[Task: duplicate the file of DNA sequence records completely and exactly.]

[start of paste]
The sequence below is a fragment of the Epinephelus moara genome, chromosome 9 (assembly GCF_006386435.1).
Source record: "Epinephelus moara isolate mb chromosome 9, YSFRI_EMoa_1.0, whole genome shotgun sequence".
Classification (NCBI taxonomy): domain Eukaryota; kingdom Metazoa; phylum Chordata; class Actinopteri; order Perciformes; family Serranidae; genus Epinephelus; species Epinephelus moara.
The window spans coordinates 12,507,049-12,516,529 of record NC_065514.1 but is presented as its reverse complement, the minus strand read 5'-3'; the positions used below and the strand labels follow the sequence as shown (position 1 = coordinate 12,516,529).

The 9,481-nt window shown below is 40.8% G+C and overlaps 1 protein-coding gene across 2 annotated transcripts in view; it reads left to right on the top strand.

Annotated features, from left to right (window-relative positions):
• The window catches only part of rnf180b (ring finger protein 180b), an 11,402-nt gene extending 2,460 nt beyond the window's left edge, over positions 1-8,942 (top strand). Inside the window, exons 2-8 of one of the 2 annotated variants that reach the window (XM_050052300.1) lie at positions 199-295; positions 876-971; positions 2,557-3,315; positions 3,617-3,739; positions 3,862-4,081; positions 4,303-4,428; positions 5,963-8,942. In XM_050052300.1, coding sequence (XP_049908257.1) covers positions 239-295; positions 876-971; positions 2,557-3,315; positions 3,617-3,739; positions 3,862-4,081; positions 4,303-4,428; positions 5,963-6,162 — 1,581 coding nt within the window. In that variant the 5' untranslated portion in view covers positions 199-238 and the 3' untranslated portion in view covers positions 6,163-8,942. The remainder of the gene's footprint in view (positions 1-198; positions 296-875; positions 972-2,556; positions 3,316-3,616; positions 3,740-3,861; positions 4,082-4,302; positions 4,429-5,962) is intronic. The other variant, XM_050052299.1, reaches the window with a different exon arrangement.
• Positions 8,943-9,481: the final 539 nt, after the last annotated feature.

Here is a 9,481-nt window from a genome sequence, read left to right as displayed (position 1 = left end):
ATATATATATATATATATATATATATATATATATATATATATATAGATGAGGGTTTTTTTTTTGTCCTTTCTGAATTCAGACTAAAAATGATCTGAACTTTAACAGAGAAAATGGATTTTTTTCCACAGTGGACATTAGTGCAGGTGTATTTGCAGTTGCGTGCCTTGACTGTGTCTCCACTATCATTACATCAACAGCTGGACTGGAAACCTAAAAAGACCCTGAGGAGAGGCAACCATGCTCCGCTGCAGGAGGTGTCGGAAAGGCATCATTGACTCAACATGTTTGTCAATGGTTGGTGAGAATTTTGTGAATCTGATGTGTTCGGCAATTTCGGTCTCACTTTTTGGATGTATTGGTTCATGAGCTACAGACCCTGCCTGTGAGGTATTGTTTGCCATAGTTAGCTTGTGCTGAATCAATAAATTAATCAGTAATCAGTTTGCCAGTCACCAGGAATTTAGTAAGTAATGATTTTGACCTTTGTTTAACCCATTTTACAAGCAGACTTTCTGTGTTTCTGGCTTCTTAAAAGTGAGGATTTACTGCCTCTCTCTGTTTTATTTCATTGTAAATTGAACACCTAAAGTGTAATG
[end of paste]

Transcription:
The sequence below is a fragment of the Epinephelus moara genome, chromosome 9 (assembly GCF_006386435.1).
Source record: "Epinephelus moara isolate mb chromosome 9, YSFRI_EMoa_1.0, whole genome shotgun sequence".
Classification (NCBI taxonomy): domain Eukaryota; kingdom Metazoa; phylum Chordata; class Actinopteri; order Perciformes; family Serranidae; genus Epinephelus; species Epinephelus moara.
The window spans coordinates 12,507,049-12,516,529 of record NC_065514.1 but is presented as its reverse complement, the minus strand read 5'-3'; the positions used below and the strand labels follow the sequence as shown (position 1 = coordinate 12,516,529).

The 9,481-nt window shown below is 40.8% G+C and overlaps 1 protein-coding gene across 2 annotated transcripts in view; it reads left to right on the top strand.

Annotated features, from left to right (window-relative positions):
• The window catches only part of rnf180b (ring finger protein 180b), an 11,402-nt gene extending 2,460 nt beyond the window's left edge, over positions 1-8,942 (top strand). Inside the window, exons 2-8 of one of the 2 annotated variants that reach the window (XM_050052300.1) lie at positions 199-295; positions 876-971; positions 2,557-3,315; positions 3,617-3,739; positions 3,862-4,081; positions 4,303-4,428; positions 5,963-8,942. In XM_050052300.1, coding sequence (XP_049908257.1) covers positions 239-295; positions 876-971; positions 2,557-3,315; positions 3,617-3,739; positions 3,862-4,081; positions 4,303-4,428; positions 5,963-6,162 — 1,581 coding nt within the window. In that variant the 5' untranslated portion in view covers positions 199-238 and the 3' untranslated portion in view covers positions 6,163-8,942. The remainder of the gene's footprint in view (positions 1-198; positions 296-875; positions 972-2,556; positions 3,316-3,616; positions 3,740-3,861; positions 4,082-4,302; positions 4,429-5,962) is intronic. The other variant, XM_050052299.1, reaches the window with a different exon arrangement.
• Positions 8,943-9,481: the final 539 nt, after the last annotated feature.

Here is a 9,481-nt window from a genome sequence, read left to right as displayed (position 1 = left end):
ATATATATATATATATATATATATATATATATATATATATATATAGATGAGGGTTTTTTTTTTGTCCTTTCTGAATTCAGACTAAAAATGATCTGAACTTTAACAGAGAAAATGGATTTTTTTCCACAGTGGACATTAGTGCAGGTGTATTTGCAGTTGCGTGCCTTGACTGTGTCTCCACTATCATTACATCAACAGCTGGACTGGAAACCTAAAAAGACCCTGAGGAGAGGCAACCATGCTCCGCTGCAGGAGGTGTCGGAAAGGCATCATTGACTCAACATGTTTGTCAATGGTTGGTGAGAATTTTGTGAATCTGATGTGTTCGGCAATTTCGGTCTCACTTTTTGGATGTATTGGTTCATGAGCTACAGACCCTGCCTGTGAGGTATTGTTTGCCATAGTTAGCTTGTGCTGAATCAATAAATTAATCAGTAATCAGTTTGCCAGTCACCAGGAATTTAGTAAGTAATGATTTTGACCTTTGTTTAACCCATTTTACAAGCAGACTTTCTGTGTTTCTGGCTTCTTAAAAGTGAGGATTTACTGCCTCTCTCTGTTTTATTTCATTGTAAATTGAACACCTAAAGTGTAATG